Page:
2011 Annual Science Report
NASA Goddard Space Flight Center Reporting | SEP 2010 – AUG 2011
Composition of Parent Volatiles in Comets
During the period covered by this progress report we conducted an extensive observing campaign on the Jupiter-family comet 103P/Hartley-2 – the target of the EPOXI fly-by mission. We studied the volatile composition of two other Jupiter-family comets – 10P/Tempel-2 and 21P/Giacobini-Zinner. We continued our multi-comet surveys of spin temperatures and searches for deuterated species. We characterized the abundances of several prebiotic molecules in comet C/2007 N3 Lulin. We also organized NAI-funded “Workshop on cometary taxonomies” held in Annapolis, MD
1. The Comet 103P/Hartley-2 Campaign
We conducted an extensive observing campaign on the Jupiter-family comet 103P/Hartley-2 – the target of the EPOXI fly-by mission. Our group studied the volatile composition using the NIRSPEC instrument at the Keck 2 telescope atop Mauna Kea, Hawaii. We quantified the long- and short-term behavior of volatile release over a three-month interval that encompassed the comet’s closest approach to Earth, its perihelion passage, and flyby of the comet by the Deep Impact spacecraft during the EPOXI mission. It should be truly appreciated that such an extensive coverage at near-infrared wavelengths with NIRSPEC/Keck 2 (the principal instrument/facility for infrared high-resolution molecular spectroscopy) is unique. We acquired a wealth of data, conducted a detailed analysis, and published our initial results in the special issue of The Astrophysical Journal Letters (June 10, 2011) dedicated to Hartley-2 (Mumma et al. 2011).
Our 103P/Hartley-2 findings were disseminated quickly and presented a great immediate interest. In addition to the refereed publication, Mumma and Bonev gave contributed talks at the special session on Hartley-2 organized during the Lunar and Planetary Science conference (March, 2011) and Bonev gave an invited talk at the University of Maryland, attended by the leading EPOXI investigators (PI M. A’Hearn; J. Sunshine) and a number of ground-based observers.
Contributions: Our measurements of parent volatiles with NIRSPEC/Keck 2 were critical to understanding the composition of the ices stored in its nucleus. These measurements could not be reproduced by either other ground-based facilities or with the instrumentation available at the spacecraft. Our campaign on Hartley-2 emphasized both the long-term (months) and short-term (hours to days) behavior of gas release from its nucleus. We found clear evidence for heterogeneous outflow and at the same time, we demonstrated that the bulk composition of the coma (averaged over various discrete vents) remained constant (to a small degree of uncertainty) throughout the apparition. This result is not trivial and provides a key context in interpreting data taken with both space-craft instrumentation (at much lower spectral resolution) and the extensive ground-based work done at optical wavelengths, which do not sample emission from parent volatiles directly.
2. The composition of “ecliptic” comets
Comets “injected” from the scattered Kuiper disk (the so called “ecliptic” comets) are generally fainter and more often present a larger challenge to modern high-resolution spectrometers than Oort cloud comets. For this reason, compositional studies of these objects are especially valuable. In the period covered by this progress report, we characterized parent volatile abundances and water spin temperatures in three ecliptic comets: 103P/Hartley-2 (see above), 10P/Tempel-2, and 21P/Giacobini-Zinner.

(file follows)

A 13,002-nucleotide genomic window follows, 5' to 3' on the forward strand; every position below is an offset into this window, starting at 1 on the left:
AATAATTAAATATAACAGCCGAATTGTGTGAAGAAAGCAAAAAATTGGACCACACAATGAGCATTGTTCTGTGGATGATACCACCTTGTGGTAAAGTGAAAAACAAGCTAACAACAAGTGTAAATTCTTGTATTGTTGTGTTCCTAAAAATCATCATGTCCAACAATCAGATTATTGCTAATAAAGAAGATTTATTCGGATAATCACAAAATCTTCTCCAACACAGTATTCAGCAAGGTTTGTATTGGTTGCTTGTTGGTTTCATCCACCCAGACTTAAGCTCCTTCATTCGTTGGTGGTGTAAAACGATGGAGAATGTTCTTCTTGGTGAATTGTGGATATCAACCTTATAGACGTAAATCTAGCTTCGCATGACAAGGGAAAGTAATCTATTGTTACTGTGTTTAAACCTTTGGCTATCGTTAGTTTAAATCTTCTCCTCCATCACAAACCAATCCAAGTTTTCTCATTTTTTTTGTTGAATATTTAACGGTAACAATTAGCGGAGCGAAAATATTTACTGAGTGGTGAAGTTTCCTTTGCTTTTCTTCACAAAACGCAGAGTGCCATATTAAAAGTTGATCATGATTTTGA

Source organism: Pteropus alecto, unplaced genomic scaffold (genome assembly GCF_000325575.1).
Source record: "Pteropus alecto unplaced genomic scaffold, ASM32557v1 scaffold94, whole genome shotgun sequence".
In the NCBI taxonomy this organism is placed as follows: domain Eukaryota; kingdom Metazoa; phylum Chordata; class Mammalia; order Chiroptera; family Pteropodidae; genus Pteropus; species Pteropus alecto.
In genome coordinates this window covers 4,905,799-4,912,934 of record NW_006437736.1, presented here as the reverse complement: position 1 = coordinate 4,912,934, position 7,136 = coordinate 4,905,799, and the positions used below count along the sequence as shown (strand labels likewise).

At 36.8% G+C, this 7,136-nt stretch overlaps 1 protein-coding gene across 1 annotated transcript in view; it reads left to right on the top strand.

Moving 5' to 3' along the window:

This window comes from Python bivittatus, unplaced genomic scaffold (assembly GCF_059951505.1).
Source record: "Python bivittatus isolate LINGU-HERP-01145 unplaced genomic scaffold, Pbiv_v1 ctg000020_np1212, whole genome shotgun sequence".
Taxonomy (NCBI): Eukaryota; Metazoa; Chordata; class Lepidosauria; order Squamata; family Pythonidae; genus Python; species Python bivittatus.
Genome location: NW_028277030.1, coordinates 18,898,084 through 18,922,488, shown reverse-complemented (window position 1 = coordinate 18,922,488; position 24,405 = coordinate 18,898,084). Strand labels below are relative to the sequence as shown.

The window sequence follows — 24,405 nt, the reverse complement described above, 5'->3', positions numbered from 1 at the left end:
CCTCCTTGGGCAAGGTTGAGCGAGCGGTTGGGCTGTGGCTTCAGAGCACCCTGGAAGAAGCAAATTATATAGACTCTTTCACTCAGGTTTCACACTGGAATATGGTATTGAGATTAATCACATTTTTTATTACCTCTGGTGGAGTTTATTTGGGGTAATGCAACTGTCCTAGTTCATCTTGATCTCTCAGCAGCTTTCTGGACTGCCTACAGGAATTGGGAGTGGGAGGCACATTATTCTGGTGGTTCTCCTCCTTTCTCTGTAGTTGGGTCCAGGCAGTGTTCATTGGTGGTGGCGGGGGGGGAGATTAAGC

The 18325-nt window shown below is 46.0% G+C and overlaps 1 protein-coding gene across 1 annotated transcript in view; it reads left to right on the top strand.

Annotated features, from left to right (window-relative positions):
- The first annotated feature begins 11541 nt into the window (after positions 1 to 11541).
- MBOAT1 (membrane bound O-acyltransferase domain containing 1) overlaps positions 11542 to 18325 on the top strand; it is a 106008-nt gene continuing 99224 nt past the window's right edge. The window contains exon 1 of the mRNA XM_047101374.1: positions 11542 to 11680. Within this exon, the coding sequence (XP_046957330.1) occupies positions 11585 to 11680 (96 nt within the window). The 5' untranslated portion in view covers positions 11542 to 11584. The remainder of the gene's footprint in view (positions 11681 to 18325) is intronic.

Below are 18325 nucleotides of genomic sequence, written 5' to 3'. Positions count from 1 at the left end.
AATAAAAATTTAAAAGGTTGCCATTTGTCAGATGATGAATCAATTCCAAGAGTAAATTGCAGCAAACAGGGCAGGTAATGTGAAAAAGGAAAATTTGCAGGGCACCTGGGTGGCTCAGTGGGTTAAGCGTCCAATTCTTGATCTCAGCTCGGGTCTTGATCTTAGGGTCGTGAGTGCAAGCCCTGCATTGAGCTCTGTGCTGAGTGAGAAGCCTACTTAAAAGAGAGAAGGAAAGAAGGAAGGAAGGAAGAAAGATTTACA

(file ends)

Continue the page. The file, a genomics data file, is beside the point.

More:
Contribution: Jupiter-family comets are ecliptic comets that have evolved to short-period orbits, a dynamical end state to their existence. A major open question is whether their volatile composition, as observed through parent molecules in the cometary atmosphere, reflects the formation heritage of their pre-cometary ices (which is most relevant to astrobiology) or instead is a consequence of thermo-chemical evolution resulting from multiple perihelion passages. Our study of 21P/Giacobini-Zinner strongly suggests the former – this was the first comet for which parent volatiles (CH3OH, C2H6, and H2O) were characterized over two separate apparitions (orbital periods), and the abundances of CH3OH and C2H6 (relative to H2O) were unchanged within observational error. This demonstrates that the composition of its active layers did not vary with depth in the nucleus despite significant surface erosion (up to about 1 meter depth per perihelion passage).
3. Spin temperatures in comets
The “spin temperature” is a characteristic of cometary primary (i.e. released from ices stored in the nucleus) molecules which contain identical nuclei, such as H2O and CH4. We most recently determined spin temperatures for H2O in the Jupiter-family comets Hartley-2, 10P/Tempel 2, and 21P/ Giacobini-Zinner, and in the Oort cloud comets C/2007 W1 (Boattini), and C/2007 N3 (Lulin). These are now either published (Hartley-2; Boattini), submitted for publication (10P/Tempel 2), or included in manuscripts in preparation (Lulin, Giacobini-Zinner). We also measured spin temperature of methane (CH4) in comet Lulin. This is one of the few measurements for cometary methane and it is in a good agreement with the independently measured value for H2O.
Contribution: We are testing the hypothesis that these spin temperatures are “cosmogonic thermometers”, i.e. they relate to the chemical formation temperature of the observed molecules. A major “puzzle” from earlier measurements has been the prevailing perception in the field, namely that the spin temperatures in all comets are the same and are clustered near 30 K. Our multi-comet survey has gradually challenged this “30 K paradigm” because we are also finding higher values (> 40 – 50 K). This is triggering (long-overdue) investigation on systematic uncertainties introduced by different observing techniques which very likely provide a major bias on any inter-comparison between measurements and their interpretation. Thus, our work is not only adding to the small number of spin temperature measurements, but (more importantly) also outlines and quantitatively investigates these key issues biasing deeper interpretation.